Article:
Spurs are a team that needs to learn how to win, to gain vital experience and confidence from succeeding, getting over the line in a significant competition. Winning breeds winning. For Manchester United, the 1990 FA Cup victory over Crystal Palace was the catalyst for all that came next. The following year the Cup Winners’ Cup was won, then the League Cup and finally the Premier League title.
Look at United in the last few years, a period which has been the club’s most difficult in over a quarter of a century, but which has still seen a team that has often been inferior to Tottenham win three trophies, with an FA Cup final still to come this season. Silverware can often be like London buses. At a club unable or unwilling to offer competitive salaries to top-class players the only cards the likes of Daniel Levy and Mauricio Pochettino hold are loyalty and trophies. The former will only stretch so far, as Spurs learned when losing Kyle Walker to Manchester City last summer. Danny Rose, who has previously spoken of his frustration at not earning as much as he could elsewhere, and Toby Alderweireld look likely to be the next out of the door this coming summer. Harry Kane’s patience will be finite. Spurs are 8/5 to beat Watford on Monday night
After the Manchester United defeat a previously flippant Pochettino had the look of a man who was suddenly aware that the FA Cup was far more significant to his club’s season than he had previously intimated. Whilst he had suggested that winning the competition would be ‘fantastic’, he had dismissed it as unimportant to the growth and future of Spurs. And yet he clearly knew the significance of that game and the competition for his players, his chances of retaining them and in creating a winning mentality that is vital to success in the Premier League and Europe. United and Chelsea will meet in the final at Wembley, two clubs who have strong recent pedigrees in the competition and understand the value in winning it and the joy it brings.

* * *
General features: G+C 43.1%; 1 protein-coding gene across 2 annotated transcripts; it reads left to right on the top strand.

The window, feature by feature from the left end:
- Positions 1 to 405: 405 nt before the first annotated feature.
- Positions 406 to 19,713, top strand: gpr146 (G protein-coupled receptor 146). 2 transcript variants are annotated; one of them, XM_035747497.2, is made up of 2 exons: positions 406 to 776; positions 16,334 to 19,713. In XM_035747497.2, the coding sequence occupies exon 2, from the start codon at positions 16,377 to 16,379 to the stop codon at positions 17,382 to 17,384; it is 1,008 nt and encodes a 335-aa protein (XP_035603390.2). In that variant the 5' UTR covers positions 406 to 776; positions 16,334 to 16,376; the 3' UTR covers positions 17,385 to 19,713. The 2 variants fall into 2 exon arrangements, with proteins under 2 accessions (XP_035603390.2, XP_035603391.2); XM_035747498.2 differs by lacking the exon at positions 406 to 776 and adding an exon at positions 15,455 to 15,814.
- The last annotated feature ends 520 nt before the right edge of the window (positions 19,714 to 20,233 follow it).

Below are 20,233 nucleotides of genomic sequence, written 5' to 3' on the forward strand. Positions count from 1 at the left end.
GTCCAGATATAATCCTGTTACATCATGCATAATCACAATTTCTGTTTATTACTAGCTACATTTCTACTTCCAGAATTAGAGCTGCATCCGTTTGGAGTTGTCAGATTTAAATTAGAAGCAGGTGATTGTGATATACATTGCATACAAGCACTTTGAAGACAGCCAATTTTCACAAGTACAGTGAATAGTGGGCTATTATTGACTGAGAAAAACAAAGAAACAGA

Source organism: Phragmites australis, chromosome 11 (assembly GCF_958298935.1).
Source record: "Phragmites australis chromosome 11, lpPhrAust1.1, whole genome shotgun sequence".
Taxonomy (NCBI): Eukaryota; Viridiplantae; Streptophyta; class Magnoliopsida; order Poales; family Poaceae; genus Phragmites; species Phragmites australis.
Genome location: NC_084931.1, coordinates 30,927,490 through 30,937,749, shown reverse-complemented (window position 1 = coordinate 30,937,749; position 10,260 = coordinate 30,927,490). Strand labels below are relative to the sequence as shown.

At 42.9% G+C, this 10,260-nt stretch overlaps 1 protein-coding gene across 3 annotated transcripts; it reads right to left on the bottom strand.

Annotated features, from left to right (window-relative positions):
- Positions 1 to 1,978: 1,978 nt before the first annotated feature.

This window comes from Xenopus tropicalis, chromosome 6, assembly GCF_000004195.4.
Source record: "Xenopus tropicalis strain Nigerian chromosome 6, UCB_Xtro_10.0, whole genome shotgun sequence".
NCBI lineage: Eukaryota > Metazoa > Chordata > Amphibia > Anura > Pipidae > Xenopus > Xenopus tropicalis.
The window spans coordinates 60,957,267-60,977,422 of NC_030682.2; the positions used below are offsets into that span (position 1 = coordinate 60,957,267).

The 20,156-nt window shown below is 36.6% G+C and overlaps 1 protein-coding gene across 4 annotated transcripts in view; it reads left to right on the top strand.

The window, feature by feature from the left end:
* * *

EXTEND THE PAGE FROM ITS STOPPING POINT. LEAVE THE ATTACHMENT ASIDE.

Pochettino is perhaps correct that winning the FA Cup will not benefit a club in a global sense, as Arsenal’s recent Wembley victories demonstrate, but it still provides memories that will last a lifetime. Significantly longer than finishing fourth in the Premier League and getting to the last sixteen of the Champions League. The FA Cup may not quite be what it was, but Tottenham’s players will be watching on with envy on the 19th May.
By Richard Cann – follow Richard on Twitter @RichardCann76